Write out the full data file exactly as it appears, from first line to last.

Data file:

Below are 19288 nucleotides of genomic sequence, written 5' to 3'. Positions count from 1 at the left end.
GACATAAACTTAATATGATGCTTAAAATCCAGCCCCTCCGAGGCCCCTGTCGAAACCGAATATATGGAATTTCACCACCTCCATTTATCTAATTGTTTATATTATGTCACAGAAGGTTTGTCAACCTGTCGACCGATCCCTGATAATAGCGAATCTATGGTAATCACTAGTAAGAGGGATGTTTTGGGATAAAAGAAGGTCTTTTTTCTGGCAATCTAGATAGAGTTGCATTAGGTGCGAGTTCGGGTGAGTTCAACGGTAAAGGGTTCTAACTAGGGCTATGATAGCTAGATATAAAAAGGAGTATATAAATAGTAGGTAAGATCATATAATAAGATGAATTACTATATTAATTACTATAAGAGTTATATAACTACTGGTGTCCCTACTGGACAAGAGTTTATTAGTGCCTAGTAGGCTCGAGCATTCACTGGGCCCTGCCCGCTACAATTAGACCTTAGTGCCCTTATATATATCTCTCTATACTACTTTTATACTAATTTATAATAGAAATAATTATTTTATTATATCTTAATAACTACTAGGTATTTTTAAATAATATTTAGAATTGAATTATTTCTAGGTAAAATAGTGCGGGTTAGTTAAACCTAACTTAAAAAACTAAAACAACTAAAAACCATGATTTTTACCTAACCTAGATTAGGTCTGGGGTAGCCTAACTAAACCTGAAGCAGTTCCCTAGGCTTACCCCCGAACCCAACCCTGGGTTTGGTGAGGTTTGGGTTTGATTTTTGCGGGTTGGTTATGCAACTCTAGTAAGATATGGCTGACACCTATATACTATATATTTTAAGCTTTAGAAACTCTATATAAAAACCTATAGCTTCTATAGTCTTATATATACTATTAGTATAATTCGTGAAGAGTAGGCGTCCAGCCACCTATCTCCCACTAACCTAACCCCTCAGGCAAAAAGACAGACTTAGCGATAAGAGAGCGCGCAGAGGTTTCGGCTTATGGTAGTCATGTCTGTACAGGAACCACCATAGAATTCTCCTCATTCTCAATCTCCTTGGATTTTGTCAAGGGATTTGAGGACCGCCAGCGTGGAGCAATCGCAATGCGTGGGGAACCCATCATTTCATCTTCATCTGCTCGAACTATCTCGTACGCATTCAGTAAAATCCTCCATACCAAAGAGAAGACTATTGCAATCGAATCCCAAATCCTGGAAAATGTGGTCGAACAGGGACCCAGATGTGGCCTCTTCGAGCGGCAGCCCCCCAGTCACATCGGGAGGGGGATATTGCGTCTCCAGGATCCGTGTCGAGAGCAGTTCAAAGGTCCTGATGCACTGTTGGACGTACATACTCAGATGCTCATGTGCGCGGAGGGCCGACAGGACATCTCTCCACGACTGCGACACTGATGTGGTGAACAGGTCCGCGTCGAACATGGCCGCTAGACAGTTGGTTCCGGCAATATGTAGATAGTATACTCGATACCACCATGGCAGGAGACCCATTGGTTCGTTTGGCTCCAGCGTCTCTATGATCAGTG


Below are 19288 nucleotides of genomic sequence, written 5' to 3'. Positions count from 1 at the left end.
GACATAAACTTAATATGATGCTTAAAATCCAGCCCCTCCGAGGCCCCTGTCGAAACCGAATATATGGAATTTCACCACCTCCATTTATCTAATTGTTTATATTATGTCACAGAAGGTTTGTCAACCTGTCGACCGATCCCTGATAATAGCGAATCTATGGTAATCACTAGTAAGAGGGATGTTTTGGGATAAAAGAAGGTCTTTTTTCTGGCAATCTAGATAGAGTTGCATTAGGTGCGAGTTCGGGTGAGTTCAACGGTAAAGGGTTCTAACTAGGGCTATGATAGCTAGATATAAAAAGGAGTATATAAATAGTAGGTAAGATCATATAATAAGATGAATTACTATATTAATTACTATAAGAGTTATATAACTACTGGTGTCCCTACTGGACAAGAGTTTATTAGTGCCTAGTAGGCTCGAGCATTCACTGGGCCCTGCCCGCTACAATTAGACCTTAGTGCCCTTATATATATCTCTCTATACTACTTTTATACTAATTTATAATAGAAATAATTATTTTATTATATCTTAATAACTACTAGGTATTTTTAAATAATATTTAGAATTGAATTATTTCTAGGTAAAATAGTGCGGGTTAGTTAAACCTAACTTAAAAAACTAAAACAACTAAAAACCATGATTTTTACCTAACCTAGATTAGGTCTGGGGTAGCCTAACTAAACCTGAAGCAGTTCCCTAGGCTTACCCCCGAACCCAACCCTGGGTTTGGTGAGGTTTGGGTTTGATTTTTGCGGGTTGGTTATGCAACTCTAGTAAGATATGGCTGACACCTATATACTATATATTTTAAGCTTTAGAAACTCTATATAAAAACCTATAGCTTCTATAGTCTTATATATACTATTAGTATAATTCGTGAAGAGTAGGCGTCCAGCCACCTATCTCCCACTAACCTAACCCCTCAGGCAAAAAGACAGACTTAGCGATAAGAGAGCGCGCAGAGGTTTCGGCTTATGGTAGTCATGTCTGTACAGGAACCACCATAGAATTCTCCTCATTCTCAATCTCCTTGGATTTTGTCAAGGGATTTGAGGACCGCCAGCGTGGAGCAATCGCAATGCGTGGGGAACCCATCATTTCATCTTCATCTGCTCGAACTATCTCGTACGCATTCAGTAAAATCCTCCATACCAAAGAGAAGACTATTGCAATCGAATCCCAAATCCTGGAAAATGTGGTCGAACAGGGACCCAGATGTGGCCTCTTCGAGCGGCAGCCCCCCAGTCACATCGGGAGGGGGATATTGCGTCTCCAGGATCCGTGTCGAGAGCAGTTCAAAGGTCCTGATGCACTGTTGGACGTACATACTCAGATGCTCATGTGCGCGGAGGGCCGACAGGACATCTCTCCACGACTGCGACACTGATGTGGTGAACAGGTCCGCGTCGAACATGGCCGCTAGACAGTTGGTTCCGGCAATATGTAGATAGTATACTCGATACCACCATGGCAGGAGACCCATTGGTTCGTTTGGCTCCAGCGTCTCTATGATCAGTG